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Maxtor One Touch II to backup small office network?

I need a better way to backup the 4 computers in my office. 3 of them run WinXP and 1 runs Win98 (it's used for scanning & fax receiving). They are networked peer to peer through a LinkSys 4 port router. I currently use CD's to backup the data only (not the programs).

I am hoping for something that duplicates the hard drive so if a computer died or internal hard drive failed I could transfer the contents to a new computer or hard drive without having to reinstall all of the original software then restore data.

I am intrigued by the Maxtor One Touch II because of its simplicity and also by the fact that I can unplug it to isolate it from lightning strikes, etc. However, it's a little pricey to buy 4 of them, especially when I have less than 100MB of data on all 4 computers combined. I am not a techie but I would imagine it would need a separate partition for each computer.

Am I dreaming? What would you suggest? Thanks in advance for any help offered.

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1. Not a backup.

It fails a few criteria of what "backup" should be. Number one is a write protect. There are many others that I'll let you ponder.

2. It's a fast way to scoop up copies of what's on the machines.

3. It's also a fast way to spread a virus...

Think carefully before you do this.


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what's the best solution?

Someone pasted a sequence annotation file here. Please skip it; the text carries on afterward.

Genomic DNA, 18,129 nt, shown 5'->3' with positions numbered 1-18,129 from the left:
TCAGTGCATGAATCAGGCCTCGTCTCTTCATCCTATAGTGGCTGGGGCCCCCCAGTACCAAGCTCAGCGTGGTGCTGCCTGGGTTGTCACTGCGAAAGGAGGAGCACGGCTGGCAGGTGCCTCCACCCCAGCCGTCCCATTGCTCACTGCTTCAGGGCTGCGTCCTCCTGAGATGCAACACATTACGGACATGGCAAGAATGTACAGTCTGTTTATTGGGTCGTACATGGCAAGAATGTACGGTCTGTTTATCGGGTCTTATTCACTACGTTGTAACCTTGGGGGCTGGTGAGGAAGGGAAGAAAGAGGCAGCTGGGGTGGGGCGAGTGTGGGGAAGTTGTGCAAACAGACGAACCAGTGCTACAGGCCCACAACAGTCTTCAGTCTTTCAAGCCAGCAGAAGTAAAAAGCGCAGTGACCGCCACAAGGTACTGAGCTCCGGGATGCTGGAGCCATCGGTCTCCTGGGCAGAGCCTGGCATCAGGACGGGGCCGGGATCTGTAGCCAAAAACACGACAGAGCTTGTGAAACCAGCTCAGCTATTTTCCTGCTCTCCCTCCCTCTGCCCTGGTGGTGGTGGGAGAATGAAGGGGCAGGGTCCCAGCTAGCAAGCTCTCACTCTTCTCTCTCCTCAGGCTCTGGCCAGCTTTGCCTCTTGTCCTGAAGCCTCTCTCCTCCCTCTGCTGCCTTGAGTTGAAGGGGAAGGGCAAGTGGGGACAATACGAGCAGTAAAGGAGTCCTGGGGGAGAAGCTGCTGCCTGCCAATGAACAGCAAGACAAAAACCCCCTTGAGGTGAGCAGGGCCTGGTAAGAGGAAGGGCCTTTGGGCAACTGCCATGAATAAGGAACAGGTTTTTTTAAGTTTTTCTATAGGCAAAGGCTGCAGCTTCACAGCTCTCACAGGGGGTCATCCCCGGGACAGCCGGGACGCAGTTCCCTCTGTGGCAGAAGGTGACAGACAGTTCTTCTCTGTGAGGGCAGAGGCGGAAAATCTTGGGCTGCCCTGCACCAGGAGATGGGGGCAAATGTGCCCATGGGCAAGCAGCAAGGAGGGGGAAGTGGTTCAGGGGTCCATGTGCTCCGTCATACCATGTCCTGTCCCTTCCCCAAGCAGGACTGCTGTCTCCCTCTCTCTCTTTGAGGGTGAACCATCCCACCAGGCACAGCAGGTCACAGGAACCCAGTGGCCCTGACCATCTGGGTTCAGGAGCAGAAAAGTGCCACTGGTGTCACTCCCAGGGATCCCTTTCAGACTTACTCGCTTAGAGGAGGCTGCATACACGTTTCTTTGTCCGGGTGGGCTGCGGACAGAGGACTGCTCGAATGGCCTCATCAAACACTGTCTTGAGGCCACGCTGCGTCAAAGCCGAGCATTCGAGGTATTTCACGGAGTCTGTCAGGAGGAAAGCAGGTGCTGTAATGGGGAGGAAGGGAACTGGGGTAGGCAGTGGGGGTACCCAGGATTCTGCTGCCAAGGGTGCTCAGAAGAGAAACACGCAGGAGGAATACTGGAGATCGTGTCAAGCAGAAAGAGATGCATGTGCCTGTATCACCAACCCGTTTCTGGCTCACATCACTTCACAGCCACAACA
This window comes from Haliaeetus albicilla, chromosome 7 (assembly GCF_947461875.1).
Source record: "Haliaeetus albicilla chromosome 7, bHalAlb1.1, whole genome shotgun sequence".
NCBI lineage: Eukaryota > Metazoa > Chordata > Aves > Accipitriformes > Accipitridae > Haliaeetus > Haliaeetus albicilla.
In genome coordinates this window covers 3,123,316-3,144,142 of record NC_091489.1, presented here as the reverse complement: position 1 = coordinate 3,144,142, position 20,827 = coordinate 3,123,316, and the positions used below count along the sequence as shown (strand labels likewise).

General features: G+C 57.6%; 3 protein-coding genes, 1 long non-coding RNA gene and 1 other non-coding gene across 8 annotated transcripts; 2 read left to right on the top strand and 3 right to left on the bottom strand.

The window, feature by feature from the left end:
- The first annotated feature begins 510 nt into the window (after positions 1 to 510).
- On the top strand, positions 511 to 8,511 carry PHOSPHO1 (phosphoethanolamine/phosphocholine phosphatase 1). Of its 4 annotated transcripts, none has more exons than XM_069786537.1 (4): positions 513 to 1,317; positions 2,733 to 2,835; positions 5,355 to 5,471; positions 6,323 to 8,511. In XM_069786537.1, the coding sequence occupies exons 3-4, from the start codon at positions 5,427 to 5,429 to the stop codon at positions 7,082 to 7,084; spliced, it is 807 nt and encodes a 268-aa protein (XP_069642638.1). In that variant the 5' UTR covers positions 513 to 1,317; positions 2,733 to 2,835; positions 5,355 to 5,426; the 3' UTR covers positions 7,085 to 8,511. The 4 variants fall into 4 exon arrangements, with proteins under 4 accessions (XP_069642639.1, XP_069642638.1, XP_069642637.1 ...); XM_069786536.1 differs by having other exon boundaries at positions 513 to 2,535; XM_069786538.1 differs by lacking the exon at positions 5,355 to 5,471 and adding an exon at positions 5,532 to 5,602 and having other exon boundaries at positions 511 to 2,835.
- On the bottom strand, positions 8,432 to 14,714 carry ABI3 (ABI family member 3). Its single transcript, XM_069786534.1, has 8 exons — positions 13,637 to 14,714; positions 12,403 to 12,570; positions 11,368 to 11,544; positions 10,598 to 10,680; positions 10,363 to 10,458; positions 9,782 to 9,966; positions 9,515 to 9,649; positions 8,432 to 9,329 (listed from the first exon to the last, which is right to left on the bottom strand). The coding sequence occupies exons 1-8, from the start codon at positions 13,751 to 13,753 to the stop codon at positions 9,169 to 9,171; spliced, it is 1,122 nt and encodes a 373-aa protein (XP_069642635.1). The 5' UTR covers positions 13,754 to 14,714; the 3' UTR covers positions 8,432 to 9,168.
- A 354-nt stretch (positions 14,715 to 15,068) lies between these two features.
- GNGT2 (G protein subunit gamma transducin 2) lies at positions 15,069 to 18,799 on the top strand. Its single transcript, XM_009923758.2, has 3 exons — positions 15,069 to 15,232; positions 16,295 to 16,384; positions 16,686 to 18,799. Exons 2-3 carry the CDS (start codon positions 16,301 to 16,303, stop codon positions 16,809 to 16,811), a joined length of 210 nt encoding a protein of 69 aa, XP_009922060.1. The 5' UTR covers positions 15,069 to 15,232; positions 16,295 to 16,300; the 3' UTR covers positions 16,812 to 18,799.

Good points, Bob. I thought the One Touch II series offered some sort of write protection, but again, I'm not well-versed in technology.

What solution would be best to meet my "wish list" as outlined in my original post?

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I didn't see a write protect "switch".

There have been attempts to do so in software or via file systems, but this doesn't work like the solid switch or slide on floppies (remember those) or tapes. CDR/W and DVDR/W are rendered unwritable by placing such in a DVD or CD drive that can't write.

This area is full of solutions but no one can agree on best.

The usual office backup is a central server to store the files that need backup, then some tape drive to cart the data off site in case of a disaster.

This all starts when the person responsible writes...

"My business's Disaster Recovery Plan".

The drive you spoke of will do in a pinch, but is not "backup". It's a volatile copy.


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